The chairman of the U.S. bishops’ Committee on International Policy called on the U.S. Congress to act soon in moving stalled legislation that would grant meaningful trade preferences to Haiti and create thousands of new jobs. He called specifically for the U.S. to help Haiti’s apparel industry.

“The people of Haiti have taken an important step forward in electing a president. Now the United States and the international community must take additional steps to accompany the Haitian people as they walk the long road to a future of democratic and economic re-vitalization,” said the bishop of Orlando.

“It is our hope that the President, members of the legislature and the new Prime Minister when installed will immediately move to bring about significant and early improvements in the standard of living of all Haitians,” he stated. “We believe that this is best accomplished by seeking the active participation of political parties, the private sector, academia, the many vibrant organizations of civil society, the Haitian Diaspora and Haiti’s numerous friends throughout the world.”

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Thomas More Law Center asks court to rehear case on Nativity ban

Ann Arbor, Mich., Feb 22, 2006 (CNA) - The Thomas More Law Center has petitioned the full U.S. Court of Appeals for the Second Circuit to rehear a case challenging an anti-Christian policy of the New York City school system.

Recently, a sharply divided three-judge panel of the circuit court ruled that it was constitutionally permissible for New York City public schools to ban the display of the Christian Nativity during Christmas, while permitting and encouraging the display of Jewish menorahs and Islamic star and crescents during Hanukkah and Ramadan.

The City defended its policy by arguing that the menorah, star and crescent were permissible symbols because they were “secular,” whereas the nativity scene had to be excluded because it was “purely religious.”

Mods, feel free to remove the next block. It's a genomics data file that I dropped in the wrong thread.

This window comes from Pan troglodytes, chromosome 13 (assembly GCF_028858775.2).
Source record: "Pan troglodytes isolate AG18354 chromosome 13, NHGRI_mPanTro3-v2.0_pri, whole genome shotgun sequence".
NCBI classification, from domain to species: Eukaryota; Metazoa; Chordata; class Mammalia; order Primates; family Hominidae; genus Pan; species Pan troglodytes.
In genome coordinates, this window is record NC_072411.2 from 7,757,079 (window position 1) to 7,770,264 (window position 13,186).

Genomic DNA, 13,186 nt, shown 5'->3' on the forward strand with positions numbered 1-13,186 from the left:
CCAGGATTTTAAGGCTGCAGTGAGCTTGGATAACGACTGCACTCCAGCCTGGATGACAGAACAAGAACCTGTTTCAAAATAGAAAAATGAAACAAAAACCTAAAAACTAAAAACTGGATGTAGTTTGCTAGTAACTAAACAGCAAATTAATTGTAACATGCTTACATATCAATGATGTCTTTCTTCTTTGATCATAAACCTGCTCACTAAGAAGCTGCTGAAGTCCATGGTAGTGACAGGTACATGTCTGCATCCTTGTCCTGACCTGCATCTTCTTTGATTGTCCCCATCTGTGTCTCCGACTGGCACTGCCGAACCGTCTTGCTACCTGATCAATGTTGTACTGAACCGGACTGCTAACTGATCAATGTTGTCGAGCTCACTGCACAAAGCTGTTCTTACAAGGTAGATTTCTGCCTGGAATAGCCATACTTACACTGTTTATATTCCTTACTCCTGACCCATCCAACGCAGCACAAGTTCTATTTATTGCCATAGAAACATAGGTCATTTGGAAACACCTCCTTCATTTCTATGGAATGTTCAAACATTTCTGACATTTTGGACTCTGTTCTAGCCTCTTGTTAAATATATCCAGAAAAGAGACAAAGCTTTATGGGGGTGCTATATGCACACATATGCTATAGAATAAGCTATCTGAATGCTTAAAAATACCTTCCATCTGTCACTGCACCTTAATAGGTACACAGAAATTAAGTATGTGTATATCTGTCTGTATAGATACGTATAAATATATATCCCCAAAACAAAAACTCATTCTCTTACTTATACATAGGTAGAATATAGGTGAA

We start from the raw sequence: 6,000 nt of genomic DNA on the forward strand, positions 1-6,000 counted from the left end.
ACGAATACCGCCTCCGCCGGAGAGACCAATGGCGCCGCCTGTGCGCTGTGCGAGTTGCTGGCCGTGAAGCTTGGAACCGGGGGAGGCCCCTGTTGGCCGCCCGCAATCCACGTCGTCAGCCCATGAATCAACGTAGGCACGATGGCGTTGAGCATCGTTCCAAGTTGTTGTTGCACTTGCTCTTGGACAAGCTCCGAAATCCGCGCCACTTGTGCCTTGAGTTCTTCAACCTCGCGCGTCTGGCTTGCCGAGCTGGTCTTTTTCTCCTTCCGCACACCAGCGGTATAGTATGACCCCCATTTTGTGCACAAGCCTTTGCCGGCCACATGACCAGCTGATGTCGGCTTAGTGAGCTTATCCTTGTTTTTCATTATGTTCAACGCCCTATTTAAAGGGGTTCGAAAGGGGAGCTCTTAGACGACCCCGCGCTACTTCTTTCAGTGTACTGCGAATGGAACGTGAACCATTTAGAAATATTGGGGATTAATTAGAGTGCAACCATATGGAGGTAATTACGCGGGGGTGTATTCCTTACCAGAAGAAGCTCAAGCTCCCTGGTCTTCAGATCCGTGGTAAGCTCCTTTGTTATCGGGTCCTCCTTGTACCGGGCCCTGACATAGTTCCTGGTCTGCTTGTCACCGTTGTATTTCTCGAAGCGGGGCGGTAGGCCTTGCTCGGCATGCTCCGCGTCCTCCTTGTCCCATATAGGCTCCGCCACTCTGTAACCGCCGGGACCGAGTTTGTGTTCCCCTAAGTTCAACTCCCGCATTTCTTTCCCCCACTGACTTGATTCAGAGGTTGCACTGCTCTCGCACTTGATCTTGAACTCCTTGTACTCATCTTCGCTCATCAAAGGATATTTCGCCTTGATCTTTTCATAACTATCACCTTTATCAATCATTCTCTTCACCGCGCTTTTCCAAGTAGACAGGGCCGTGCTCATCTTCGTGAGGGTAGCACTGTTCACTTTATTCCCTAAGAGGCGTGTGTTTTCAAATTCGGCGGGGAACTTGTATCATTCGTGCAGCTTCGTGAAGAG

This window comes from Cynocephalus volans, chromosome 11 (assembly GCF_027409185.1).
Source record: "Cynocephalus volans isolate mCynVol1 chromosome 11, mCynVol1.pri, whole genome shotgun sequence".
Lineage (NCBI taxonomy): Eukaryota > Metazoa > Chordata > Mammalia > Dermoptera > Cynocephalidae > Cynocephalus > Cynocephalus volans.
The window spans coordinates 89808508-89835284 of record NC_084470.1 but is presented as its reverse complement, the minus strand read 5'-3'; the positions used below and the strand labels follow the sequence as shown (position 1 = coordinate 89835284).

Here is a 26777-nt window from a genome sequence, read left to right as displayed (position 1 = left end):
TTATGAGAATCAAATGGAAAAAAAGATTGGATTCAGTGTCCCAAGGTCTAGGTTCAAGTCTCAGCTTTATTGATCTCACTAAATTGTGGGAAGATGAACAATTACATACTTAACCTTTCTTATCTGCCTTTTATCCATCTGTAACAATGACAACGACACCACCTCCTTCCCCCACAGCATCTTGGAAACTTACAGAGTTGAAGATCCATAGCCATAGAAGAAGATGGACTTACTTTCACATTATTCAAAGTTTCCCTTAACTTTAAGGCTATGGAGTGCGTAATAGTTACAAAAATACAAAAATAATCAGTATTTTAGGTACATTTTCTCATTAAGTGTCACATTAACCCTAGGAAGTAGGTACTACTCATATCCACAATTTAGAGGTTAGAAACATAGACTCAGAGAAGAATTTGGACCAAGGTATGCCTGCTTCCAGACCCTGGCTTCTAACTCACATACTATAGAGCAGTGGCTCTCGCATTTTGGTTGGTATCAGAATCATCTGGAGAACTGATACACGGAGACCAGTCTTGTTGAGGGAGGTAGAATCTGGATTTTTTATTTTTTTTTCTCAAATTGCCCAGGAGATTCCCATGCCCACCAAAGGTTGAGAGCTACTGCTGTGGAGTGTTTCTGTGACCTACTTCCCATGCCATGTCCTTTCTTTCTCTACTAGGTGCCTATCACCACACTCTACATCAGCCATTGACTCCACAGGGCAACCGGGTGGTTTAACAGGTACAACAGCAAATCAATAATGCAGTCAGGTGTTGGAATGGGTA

Despite the fact that the appellate court disagreed with the City’s characterization of the Jewish and Muslim symbols, it nonetheless, upheld the policy.

The legal challenge to this policy was brought by the Law Center on behalf of a Christian mother, Andrea Skoros, and her two children who attend public elementary schools in New York.

“Review is necessary because this case presents a question of exceptional importance to public education in this country,” reads the petition that was filed for rehearing last week.

The decision creates a “dangerous” precedent and “provides support for those who would seek to enact and enforce such discriminatory policies in our Nation’s public schools,” the petition states.

Richard Thompson, president and chief counsel of the Thomas More Law Center, says the decision is another offensive example of the double standard applied by the federal courts to discriminate against Christians.

Robert Muise, the Law Center’s attorney handling the case, said it is “so starkly contrary to basic, constitutional principles that it calls into question the integrity of our federal judiciary on matters affecting religion, and, in particular, Christianity.”

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Experts wonder: why no mention of Shroud of Turin in NBC Olympic coverage

Turin, Italy, Feb 22, 2006 (CNA) - A sports writer for the USA Today newspaper is wondering; why has broadcast network NBC neglected any mention of the incredibly famous Shroud of Turin, despite the 2006 Olympics being held in its front yard.

In the U.S., NBC has exclusive broadcast rights to the games, making it the primary source for most American’s event coverage.

Michael McCarthy, writing in a column last week, said that in the days of Olympic coverage so far, “NBC (with the exception of [The Today Show]) has yet to mention the Shroud of Turin.”

“Whether you venerate the Shroud as the actual burial cloth of a crucified Jesus of Nazareth or dismiss it as a clever medieval forgery,” he pointed out, “it's odd NBC has ignored one of world's most mysterious, and controversial, religious artifacts.”